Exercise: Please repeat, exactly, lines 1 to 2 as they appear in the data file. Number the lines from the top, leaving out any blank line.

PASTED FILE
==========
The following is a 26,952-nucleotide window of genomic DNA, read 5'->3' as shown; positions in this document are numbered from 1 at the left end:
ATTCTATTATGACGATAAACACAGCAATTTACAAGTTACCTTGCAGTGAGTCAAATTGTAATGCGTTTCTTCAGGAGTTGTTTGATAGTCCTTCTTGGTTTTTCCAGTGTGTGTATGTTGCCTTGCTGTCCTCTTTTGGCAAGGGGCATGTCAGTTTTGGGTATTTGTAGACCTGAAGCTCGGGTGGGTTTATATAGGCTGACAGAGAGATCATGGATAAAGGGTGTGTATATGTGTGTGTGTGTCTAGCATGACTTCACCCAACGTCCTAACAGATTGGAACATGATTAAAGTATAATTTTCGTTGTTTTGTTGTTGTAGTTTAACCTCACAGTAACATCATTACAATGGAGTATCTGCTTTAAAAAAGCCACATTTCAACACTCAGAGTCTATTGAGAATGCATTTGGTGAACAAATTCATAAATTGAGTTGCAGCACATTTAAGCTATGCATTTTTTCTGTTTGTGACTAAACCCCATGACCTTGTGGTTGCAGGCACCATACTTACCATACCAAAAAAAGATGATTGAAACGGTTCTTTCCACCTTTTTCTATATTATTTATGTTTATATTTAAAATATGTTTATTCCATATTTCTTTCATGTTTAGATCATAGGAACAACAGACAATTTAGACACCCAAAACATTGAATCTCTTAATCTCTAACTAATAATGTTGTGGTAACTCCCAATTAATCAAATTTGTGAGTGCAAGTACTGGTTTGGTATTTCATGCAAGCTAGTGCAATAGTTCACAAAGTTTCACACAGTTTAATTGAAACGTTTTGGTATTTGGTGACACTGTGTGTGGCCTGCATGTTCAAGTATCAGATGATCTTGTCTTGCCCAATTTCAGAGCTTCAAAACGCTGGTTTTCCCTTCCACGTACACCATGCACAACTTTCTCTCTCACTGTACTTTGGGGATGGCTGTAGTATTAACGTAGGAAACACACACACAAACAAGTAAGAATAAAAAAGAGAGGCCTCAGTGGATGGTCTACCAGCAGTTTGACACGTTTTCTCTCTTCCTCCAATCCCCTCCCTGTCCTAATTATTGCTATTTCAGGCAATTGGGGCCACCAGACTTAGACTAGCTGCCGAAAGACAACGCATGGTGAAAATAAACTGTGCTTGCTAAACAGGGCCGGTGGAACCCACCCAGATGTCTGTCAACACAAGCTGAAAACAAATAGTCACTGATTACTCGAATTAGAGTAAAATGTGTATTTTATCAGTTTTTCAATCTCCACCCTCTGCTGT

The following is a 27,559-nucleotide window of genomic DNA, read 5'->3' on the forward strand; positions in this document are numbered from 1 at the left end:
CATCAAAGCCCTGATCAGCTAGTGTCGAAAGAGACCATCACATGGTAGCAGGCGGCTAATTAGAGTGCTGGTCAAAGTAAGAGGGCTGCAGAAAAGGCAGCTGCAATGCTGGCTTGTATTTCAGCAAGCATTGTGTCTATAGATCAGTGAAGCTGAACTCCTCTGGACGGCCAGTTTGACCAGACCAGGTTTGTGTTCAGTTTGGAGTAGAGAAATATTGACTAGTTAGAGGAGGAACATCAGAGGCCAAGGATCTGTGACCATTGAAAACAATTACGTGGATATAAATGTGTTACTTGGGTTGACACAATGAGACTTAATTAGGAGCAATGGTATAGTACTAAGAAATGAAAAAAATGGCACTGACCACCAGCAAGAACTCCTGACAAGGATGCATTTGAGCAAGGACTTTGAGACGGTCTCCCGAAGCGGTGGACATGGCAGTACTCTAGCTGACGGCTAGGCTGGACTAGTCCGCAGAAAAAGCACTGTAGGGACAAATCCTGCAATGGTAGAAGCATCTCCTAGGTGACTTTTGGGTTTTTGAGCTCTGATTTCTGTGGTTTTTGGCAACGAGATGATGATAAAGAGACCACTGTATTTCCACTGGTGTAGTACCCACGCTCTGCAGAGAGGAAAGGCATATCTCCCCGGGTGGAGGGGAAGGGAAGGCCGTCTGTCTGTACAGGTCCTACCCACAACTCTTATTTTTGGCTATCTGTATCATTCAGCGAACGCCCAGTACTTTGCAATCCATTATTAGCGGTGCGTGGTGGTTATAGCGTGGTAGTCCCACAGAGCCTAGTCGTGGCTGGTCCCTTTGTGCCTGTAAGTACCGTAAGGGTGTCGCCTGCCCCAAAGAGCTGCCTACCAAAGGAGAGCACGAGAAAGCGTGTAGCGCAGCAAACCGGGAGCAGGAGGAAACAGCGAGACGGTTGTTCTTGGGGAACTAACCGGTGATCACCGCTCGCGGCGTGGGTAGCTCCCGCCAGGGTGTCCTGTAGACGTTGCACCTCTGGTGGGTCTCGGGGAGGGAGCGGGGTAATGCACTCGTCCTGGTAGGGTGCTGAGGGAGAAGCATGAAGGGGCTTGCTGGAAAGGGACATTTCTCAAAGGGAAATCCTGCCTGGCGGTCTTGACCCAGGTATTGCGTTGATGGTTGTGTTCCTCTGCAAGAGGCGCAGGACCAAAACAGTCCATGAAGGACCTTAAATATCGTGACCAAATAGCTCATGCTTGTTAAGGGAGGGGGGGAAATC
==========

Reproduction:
The following is a 26,952-nucleotide window of genomic DNA, read 5'->3' as shown; positions in this document are numbered from 1 at the left end:
ATTCTATTATGACGATAAACACAGCAATTTACAAGTTACCTTGCAGTGAGTCAAATTGTAATGCGTTTCTTCAGGAGTTGTTTGATAGTCCTTCTTGGTTTTTCCAGTGTGTGTATGTTGCCTTGCTGTCCTCTTTTGGCAAGGGGCATGTCAGTTTTGGGTATTTGTAGACCTGAAGCTCGGGTGGGTTTATATAGGCTGACAGAGAGATCATGGATAAAGGGTGTGTATATGTGTGTGTGTGTCTAGCATGACTTCACCCAACGTCCTAACAGATTGGAACATGATTAAAGTATAATTTTCGTTGTTTTGTTGTTGTAGTTTAACCTCACAGTAACATCATTACAATGGAGTATCTGCTTTAAAAAAGCCACATTTCAACACTCAGAGTCTATTGAGAATGCATTTGGTGAACAAATTCATAAATTGAGTTGCAGCACATTTAAGCTATGCATTTTTTCTGTTTGTGACTAAACCCCATGACCTTGTGGTTGCAGGCACCATACTTACCATACCAAAAAAAGATGATTGAAACGGTTCTTTCCACCTTTTTCTATATTATTTATGTTTATATTTAAAATATGTTTATTCCATATTTCTTTCATGTTTAGATCATAGGAACAACAGACAATTTAGACACCCAAAACATTGAATCTCTTAATCTCTAACTAATAATGTTGTGGTAACTCCCAATTAATCAAATTTGTGAGTGCAAGTACTGGTTTGGTATTTCATGCAAGCTAGTGCAATAGTTCACAAAGTTTCACACAGTTTAATTGAAACGTTTTGGTATTTGGTGACACTGTGTGTGGCCTGCATGTTCAAGTATCAGATGATCTTGTCTTGCCCAATTTCAGAGCTTCAAAACGCTGGTTTTCCCTTCCACGTACACCATGCACAACTTTCTCTCTCACTGTACTTTGGGGATGGCTGTAGTATTAACGTAGGAAACACACACACAAACAAGTAAGAATAAAAAAGAGAGGCCTCAGTGGATGGTCTACCAGCAGTTTGACACGTTTTCTCTCTTCCTCCAATCCCCTCCCTGTCCTAATTATTGCTATTTCAGGCAATTGGGGCCACCAGACTTAGACTAGCTGCCGAAAGACAACGCATGGTGAAAATAAACTGTGCTTGCTAAACAGGGCCGGTGGAACCCACCCAGATGTCTGTCAACACAAGCTGAAAACAAATAGTCACTGATTACTCGAATTAGAGTAAAATGTGTATTTTATCAGTTTTTCAATCTCCACCCTCTGCTGT